further surfing on the theme of translation / derivation / meaning of "nirvana" led me to this yahoo message board posting quoting the Bhagavad Gita:

As a lamp placed in a windless spot does not flicker, in the same manner, a yogi of subdued mind, practises union with the Self. In that state, when the mind is completely subdued by the practice of yoga and has attained serenity, seeing self by the self, he is satisfied in the self alone. In that state, transcending the senses, he feels that infinite bliss which is perceived by the purified understanding'

cf Sri Aurobindo's English version of the Gita:

Motionless like the light of a lamp in a windless place is the controlled consciousness (free from its restless action, shut in from its outward motion) of the Yogin who practises union with the Self.

A piece by a guy called Stepehn Fortney about Buddhism. Not-so-interesting comments about Buddhism and American politics, but he makes this interesting point:

… "nirvana" in sanskrit is "windlessness " (cf English "vane", French/Latin "vent") - i.e. the mind is not blown about by every passing breeze. Or, to put it another way, "yogascittavrittinirodah" (or however you spell it)

Tuesday, August 28, 2001

Persevering in the repetition even when it seems unbearably frustrating and you feel inadequate, when you want more than anything to just quit and walk away, is what forces the magic to rise. When you practice faithfully everyday, you begin to discern the mental limitations, you place on yourself. Over time, through repetition, your willingness to take chances, to surrender to doing things you didn't believe you were capable of, increase. That is when the breakthroughs happen - the small, fiery sparks that give us an inkling of what we are ultimately reaching for. As Simone Weil wrote, "Even if your efforts of attention seem for years to be producing no result, one day a light that is in exact proportion to them will flood the soul."

Quite. One of the better bits from a fairly interesting article in Yoga International about last year's New York workshop.

Posted this on ezboard a while ago in response to a question about age & modifications:

I was 35 when I started 5 years ago, and was fit but pretty stiff because a background of various sports and resulting injuries. Had an ambition early on to be able to padmasana (lotus) by the time I turned 40, and made it with a couple of months to spare.

Lino Miele - one of the top teachers in Europe - started at about 40 with no previous sports or yoga background and is now, in his early 50s, learning 4th series. Gwendoline Hunt, one of my favourite teachers, is in her early 70s, has been doing ashtanga for about ten years and is learning 3rd series; but she had a lot of background in dance and other forms of yoga. I have a friend who is in his 60s and has been practicing longer than I have - he's pretty stiff but practices regularly and has a great time anyway.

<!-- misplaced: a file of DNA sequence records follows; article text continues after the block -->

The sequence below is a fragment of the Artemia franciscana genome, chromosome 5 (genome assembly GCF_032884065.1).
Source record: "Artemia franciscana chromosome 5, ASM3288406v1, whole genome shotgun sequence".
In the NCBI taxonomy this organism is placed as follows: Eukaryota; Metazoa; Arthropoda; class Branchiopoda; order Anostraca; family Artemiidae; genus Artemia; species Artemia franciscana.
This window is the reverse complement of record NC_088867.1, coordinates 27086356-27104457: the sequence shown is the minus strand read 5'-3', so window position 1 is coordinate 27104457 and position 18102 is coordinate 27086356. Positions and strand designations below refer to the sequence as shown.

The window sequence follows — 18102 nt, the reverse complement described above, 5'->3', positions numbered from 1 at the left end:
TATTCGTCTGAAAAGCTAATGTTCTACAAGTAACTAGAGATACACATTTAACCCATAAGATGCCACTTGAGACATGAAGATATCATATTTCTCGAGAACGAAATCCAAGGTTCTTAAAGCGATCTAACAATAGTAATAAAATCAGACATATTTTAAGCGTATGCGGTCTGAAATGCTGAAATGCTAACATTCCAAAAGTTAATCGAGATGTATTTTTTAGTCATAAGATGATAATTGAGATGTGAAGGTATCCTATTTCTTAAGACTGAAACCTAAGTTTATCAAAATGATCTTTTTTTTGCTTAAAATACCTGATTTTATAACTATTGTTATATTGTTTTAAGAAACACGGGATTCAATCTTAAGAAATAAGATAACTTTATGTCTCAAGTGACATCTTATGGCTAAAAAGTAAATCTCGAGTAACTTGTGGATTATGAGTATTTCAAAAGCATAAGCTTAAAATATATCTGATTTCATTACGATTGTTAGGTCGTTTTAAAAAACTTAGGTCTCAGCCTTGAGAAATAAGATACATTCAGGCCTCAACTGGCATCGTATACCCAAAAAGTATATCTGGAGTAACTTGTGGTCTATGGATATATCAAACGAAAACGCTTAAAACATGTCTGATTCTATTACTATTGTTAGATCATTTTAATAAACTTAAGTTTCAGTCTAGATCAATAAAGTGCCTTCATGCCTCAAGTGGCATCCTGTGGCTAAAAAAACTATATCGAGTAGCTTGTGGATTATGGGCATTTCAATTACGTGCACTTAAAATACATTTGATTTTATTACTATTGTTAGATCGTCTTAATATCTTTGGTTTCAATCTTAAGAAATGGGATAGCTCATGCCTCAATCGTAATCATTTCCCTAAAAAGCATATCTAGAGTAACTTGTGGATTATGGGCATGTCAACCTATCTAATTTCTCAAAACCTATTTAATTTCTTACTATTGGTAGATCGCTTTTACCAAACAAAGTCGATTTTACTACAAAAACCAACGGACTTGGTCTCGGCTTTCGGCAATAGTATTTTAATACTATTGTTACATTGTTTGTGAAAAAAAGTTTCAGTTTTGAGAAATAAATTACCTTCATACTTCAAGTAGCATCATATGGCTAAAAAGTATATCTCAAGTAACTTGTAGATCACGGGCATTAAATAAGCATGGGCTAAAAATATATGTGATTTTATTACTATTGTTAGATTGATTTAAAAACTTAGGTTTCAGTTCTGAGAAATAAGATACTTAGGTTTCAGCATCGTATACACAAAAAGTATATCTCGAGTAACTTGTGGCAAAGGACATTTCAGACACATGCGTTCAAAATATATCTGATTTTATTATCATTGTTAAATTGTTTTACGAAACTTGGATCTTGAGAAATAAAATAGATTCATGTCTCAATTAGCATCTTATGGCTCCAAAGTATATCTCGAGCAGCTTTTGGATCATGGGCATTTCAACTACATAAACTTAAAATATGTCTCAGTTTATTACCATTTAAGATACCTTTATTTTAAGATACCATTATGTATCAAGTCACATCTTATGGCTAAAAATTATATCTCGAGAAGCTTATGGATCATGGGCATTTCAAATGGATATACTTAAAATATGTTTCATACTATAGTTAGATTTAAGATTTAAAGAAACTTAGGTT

Opinions vary on the modifications thing. David Swenson's approach seems to be that its ok to do a lot of first or second series with modifications and you will still get benefit from it. He is something of a maverick in this view - mainstream opinion among senior teachers is that it's better to learn to do each asana something like properly before you try to move on. ("Something like properly" is of course open to interpretation).

I'm firmly in the traditionalist camp these days. I learned in the first place in a more Swensonesque style, and looking back now, I think it encouraged me to kid myself about what I could do, and ultimately did me no favours. Lately I've been focusing a lot more on slowing down and really working on the things I find hard, and I feel like I'm getting a lot more out of my practice.

Unless you happen to be already pretty flexible when you start, the traditional approach, going slowly and waiting until you can really do things, is very uncongenial to the typical western impatient, achievement-oriented mindset. It is, nevertheless, the right way to go. Learning to overcome the goal-oriented attitude and accept a realistic appraisal of where you are is central to yoga.

Other people will of course have different opinions on this, and I'm well aware that David Swenson knows a whole lot more about yoga than I do. But I'm speaking from having reflected on my own experience, not from some mindless "Pattabhi Jois is right because he's Pattabhi Jois" dogma.

New book by a student of Krishnamacharya, Srivatsa Ramaswami. Pointed out on yahoo by Terry Slade.

A talk on Krishnamacharya's teaching by Desikachar, 1987

Monday, August 27, 2001
Another good review of Drews, Bronze Age

Review of Robert Drews, The End of the Bronze Age

Godfrey Devereux' translation and commentary on Patanjali